Obama full of praise for Burma's 'journey' towards reform
US PRESIDENT Barack Obama has praised Burma's "remarkable journey" since it embarked on reforms two years ago, and pledged to do "everything we can to ensure success" during his official visit to the country.
Thousands of people lined the roads near Rangoon's airport after Air Force One's morning arrival, with cheering crowds standing six or seven deep along his route.
"Mr Obama we love you, you are the legend hero of our world," read one huge banner.
In scenes unimaginable a short time ago, Mr Obama – the first sitting US president to visit the country – met Aung San Suu Kyi, the revered democracy campaigner, at the home where she was detained for the best part of two decades.
"I say difficult because the most difficult time in any transition is when we think that success is in sight. Then we have to be very careful that we are not lured by a mirage of success," she said.
Mr Obama has already come under fire from human rights groups for agreeing to visit Burma in the wake of deadly clashes between the Muslim Rohingya minority and the Buddhist majority in western Burma, and while hundreds of political prisoners remain in jail.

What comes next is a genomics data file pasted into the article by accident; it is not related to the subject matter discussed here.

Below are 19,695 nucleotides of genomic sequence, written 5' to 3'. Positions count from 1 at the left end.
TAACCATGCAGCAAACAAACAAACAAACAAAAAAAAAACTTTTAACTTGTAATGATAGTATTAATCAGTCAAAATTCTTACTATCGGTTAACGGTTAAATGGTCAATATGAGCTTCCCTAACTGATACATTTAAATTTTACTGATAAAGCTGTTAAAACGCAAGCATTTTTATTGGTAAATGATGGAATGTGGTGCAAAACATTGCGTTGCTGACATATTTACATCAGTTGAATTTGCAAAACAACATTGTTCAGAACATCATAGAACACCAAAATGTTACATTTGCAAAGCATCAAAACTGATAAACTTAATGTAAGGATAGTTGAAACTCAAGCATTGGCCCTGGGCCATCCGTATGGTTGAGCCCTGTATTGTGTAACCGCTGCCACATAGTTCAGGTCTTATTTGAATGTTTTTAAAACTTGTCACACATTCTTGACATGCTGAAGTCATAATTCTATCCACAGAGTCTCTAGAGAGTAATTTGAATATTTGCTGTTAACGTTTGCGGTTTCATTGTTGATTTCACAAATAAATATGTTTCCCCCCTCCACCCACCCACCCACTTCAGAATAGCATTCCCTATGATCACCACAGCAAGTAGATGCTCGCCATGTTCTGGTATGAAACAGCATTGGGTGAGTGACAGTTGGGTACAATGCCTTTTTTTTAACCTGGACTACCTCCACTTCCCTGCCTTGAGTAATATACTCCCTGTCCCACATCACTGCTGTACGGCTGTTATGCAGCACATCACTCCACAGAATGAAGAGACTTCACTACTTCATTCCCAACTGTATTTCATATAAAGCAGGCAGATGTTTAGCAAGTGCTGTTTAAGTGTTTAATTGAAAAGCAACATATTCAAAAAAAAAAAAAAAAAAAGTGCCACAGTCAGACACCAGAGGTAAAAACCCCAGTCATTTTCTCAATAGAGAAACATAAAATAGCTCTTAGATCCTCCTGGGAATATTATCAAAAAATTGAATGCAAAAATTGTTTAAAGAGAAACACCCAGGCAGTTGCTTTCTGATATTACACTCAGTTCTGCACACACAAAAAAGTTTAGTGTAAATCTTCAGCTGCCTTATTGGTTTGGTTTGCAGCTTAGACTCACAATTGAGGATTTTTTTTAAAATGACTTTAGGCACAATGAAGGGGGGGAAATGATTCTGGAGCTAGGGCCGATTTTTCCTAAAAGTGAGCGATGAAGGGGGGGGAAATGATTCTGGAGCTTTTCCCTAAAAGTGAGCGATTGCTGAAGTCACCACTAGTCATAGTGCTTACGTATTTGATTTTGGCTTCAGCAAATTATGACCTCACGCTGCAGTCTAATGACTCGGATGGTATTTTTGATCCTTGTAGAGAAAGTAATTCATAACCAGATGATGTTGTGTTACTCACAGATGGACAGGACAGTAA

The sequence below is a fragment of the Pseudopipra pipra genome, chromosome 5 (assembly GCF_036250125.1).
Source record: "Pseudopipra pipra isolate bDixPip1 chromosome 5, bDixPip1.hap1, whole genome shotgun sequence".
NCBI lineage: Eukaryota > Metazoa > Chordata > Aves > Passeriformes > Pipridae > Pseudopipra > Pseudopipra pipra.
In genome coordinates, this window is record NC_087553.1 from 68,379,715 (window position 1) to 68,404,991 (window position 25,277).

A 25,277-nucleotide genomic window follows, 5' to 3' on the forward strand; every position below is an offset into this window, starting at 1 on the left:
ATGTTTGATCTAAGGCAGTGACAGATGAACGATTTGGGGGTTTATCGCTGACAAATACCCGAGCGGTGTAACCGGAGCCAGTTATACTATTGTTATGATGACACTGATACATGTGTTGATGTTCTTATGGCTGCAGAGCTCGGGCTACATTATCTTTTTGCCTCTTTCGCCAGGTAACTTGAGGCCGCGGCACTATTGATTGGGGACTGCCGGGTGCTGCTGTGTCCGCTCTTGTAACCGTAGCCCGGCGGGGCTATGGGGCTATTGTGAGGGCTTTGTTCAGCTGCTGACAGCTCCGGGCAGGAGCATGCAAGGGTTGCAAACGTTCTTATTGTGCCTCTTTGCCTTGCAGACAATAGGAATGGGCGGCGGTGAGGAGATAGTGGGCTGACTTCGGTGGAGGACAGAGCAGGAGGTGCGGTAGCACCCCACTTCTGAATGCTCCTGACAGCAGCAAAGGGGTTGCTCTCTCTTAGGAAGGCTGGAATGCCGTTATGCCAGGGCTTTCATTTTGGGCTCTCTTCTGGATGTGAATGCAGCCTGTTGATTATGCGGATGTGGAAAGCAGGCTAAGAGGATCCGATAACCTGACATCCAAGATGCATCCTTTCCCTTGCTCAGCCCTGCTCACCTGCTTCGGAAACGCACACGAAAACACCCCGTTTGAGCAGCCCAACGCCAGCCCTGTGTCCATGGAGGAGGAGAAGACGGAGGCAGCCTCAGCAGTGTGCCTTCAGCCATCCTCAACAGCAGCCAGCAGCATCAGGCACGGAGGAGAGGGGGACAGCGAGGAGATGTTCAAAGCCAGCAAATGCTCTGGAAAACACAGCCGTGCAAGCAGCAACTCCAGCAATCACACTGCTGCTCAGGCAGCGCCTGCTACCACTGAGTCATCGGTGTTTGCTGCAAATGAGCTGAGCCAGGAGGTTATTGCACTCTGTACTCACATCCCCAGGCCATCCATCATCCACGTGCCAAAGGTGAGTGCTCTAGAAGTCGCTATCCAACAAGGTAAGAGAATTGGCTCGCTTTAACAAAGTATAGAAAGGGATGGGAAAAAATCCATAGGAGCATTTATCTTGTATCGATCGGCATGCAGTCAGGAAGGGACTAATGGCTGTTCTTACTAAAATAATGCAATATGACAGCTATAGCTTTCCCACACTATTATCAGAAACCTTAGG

The Burmese authorities this week announced the release of a further 66 political detainees, but the opposition National League for Democracy estimates that at least 180 more are still imprisoned. During an afternoon speech at Rangoon University, Mr Obama made no direct call for the release of the remaining political prisoners. But he did speak of "a future where one prisoner of conscience is one too many".
Washington was insistent that Mr Obama's six-hour trip to Burma be confined to Rangoon, and not take in the new capital of Naypyidaw which was created by the former military regime.
But as well as announcing £107m (€132m) in aid to the country, he delighted his hosts with the diplomatic courtesy of referring to the country as " Myanmar" during his meeting with President Thein Sein. Both the US and Britain use Burma rather than Myanmar, the name given to the country by the former junta. (© Daily Telegraph, London)